Trees and other plants are more likely to record the availability of CO2, and other fertilisers, than actual temperatures. A summer with moderate temperatures due to high/steady rainfall, which aids food absorbtion from the soil is more likely to produce good growth and wider rings than very hot and dry summers. And of course the dark lines seperating the growth rings tells nothing about the temperature, or anything else for the tree's dormant period. which can, in some cases can last for 6 months or more each year. Having said that there are a lot of data locked up in trees. For examle there are varying amounts of carbon 12, 13 and 14 present and by analysing these amounts we can estimate cloud cover and therefore amounts of sunspots. How this is done is too complicated to explain here in just a few lines but if you are interrested, just type in your question and then click go. Previous estimates, and estimates is all that they are, have been based on sound but, so far, unproven theory. However if the Sun decides to sleep for another decade or to, we may be able to say whether various theories have been proved or disproved.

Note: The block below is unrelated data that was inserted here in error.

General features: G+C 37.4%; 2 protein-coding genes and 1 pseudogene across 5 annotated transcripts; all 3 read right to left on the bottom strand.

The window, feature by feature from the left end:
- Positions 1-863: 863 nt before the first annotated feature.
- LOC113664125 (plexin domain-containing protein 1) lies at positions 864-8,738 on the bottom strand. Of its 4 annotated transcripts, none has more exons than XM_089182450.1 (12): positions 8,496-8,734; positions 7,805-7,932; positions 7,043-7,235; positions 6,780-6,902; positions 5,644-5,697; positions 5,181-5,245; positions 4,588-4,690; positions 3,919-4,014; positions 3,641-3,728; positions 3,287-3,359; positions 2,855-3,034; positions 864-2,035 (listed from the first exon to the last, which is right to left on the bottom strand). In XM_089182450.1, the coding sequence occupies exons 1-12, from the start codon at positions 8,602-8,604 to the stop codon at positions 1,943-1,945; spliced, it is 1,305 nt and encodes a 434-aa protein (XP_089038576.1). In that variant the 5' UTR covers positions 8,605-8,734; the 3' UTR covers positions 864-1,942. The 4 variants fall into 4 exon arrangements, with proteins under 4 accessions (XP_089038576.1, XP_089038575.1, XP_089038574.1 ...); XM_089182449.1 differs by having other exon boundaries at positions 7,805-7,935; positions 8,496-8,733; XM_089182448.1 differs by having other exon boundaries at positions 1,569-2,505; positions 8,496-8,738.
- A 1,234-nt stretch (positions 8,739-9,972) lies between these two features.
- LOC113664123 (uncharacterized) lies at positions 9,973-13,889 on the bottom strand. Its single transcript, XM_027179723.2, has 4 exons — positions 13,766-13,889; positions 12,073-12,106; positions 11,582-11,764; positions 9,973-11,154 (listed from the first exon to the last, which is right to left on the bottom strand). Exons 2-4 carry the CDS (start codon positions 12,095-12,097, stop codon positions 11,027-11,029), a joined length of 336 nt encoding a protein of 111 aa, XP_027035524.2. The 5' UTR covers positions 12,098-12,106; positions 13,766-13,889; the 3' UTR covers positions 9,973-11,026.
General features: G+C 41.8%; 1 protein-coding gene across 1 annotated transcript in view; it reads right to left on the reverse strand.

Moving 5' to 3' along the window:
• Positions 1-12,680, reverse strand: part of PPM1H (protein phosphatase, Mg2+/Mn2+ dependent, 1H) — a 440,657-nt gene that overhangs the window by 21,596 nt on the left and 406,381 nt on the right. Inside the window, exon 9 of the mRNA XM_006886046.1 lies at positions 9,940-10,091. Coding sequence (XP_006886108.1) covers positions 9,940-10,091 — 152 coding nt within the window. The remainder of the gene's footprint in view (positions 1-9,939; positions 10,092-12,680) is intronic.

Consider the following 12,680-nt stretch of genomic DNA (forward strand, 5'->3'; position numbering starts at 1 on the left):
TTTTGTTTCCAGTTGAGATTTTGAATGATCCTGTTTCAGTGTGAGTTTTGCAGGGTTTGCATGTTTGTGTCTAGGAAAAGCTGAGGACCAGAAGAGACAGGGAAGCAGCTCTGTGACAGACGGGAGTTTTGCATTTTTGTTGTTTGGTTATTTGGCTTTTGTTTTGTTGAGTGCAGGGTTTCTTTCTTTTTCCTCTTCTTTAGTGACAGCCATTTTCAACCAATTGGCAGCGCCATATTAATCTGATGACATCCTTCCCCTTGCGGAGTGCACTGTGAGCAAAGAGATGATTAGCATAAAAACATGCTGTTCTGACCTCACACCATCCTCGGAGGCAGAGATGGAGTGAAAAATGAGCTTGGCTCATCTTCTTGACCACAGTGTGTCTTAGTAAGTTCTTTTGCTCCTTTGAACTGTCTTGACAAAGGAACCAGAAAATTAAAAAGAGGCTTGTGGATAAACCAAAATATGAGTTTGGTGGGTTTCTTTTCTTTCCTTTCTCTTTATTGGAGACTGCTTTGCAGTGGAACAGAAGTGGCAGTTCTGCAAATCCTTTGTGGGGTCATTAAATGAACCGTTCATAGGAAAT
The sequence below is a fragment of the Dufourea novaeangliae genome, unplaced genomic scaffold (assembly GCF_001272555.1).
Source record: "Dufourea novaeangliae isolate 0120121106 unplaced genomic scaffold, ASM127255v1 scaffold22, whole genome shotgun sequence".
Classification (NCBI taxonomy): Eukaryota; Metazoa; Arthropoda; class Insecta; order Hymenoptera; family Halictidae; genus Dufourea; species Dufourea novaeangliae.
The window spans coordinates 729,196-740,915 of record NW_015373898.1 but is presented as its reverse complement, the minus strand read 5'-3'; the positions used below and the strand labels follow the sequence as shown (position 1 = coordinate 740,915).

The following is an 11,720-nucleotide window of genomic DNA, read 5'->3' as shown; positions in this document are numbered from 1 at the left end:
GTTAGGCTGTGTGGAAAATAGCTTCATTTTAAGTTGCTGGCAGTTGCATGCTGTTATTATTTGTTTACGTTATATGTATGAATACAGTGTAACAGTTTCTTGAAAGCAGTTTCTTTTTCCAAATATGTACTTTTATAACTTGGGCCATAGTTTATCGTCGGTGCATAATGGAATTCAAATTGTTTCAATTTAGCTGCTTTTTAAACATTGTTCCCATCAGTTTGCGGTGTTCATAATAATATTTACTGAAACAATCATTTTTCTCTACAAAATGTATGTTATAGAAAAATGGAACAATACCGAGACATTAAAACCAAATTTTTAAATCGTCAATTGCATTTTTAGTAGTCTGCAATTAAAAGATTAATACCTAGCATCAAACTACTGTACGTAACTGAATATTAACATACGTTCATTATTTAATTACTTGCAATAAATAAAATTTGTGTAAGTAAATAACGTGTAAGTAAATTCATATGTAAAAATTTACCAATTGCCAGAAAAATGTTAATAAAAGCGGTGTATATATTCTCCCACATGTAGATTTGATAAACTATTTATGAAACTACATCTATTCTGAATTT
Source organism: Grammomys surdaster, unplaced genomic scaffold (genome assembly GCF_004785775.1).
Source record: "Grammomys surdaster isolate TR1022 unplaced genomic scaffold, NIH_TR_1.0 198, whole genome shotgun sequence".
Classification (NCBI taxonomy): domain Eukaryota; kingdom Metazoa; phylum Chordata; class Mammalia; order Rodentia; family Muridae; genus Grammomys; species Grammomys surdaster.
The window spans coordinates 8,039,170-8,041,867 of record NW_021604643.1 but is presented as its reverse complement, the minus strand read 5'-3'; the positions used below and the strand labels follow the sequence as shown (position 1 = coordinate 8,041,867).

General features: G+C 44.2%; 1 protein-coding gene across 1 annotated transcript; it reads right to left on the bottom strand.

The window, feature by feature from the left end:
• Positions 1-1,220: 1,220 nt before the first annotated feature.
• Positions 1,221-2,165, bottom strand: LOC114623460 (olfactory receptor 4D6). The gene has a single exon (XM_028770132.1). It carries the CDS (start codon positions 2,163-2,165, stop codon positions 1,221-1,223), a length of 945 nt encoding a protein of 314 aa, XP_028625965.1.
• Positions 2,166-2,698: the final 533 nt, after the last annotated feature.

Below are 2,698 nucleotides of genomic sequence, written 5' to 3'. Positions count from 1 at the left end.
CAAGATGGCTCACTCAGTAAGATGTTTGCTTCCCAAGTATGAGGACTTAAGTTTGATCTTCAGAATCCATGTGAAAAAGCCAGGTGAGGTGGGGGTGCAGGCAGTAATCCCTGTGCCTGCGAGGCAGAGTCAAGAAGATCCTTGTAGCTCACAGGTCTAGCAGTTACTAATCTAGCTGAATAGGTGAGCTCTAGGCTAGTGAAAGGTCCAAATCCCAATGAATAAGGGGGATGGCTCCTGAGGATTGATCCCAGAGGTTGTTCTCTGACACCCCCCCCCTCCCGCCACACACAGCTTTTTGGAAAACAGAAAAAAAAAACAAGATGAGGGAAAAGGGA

I was thinking about exactly this question on the weeked, as I was thinning out (cutting down) pines that I planted 20 years ago. Having read much about the Briffa fiasco last week I paid more attention to the tree rings in the fast growing pines I had cut. This year 2009 was a statistically colder growing year than previous. But by the 2009 tree ring you would not know that... it was the largest of them all. Hot droughty years produced smaller rings in the pines in my layman's study. Competition with other trees and summer rainfall frequency, on my particular dry site, have more bearing than temperature on tree rings. And of course the relative winter temperatures are not recorded at all in tree rings here in Canada. My thoughts for what their worth. EJR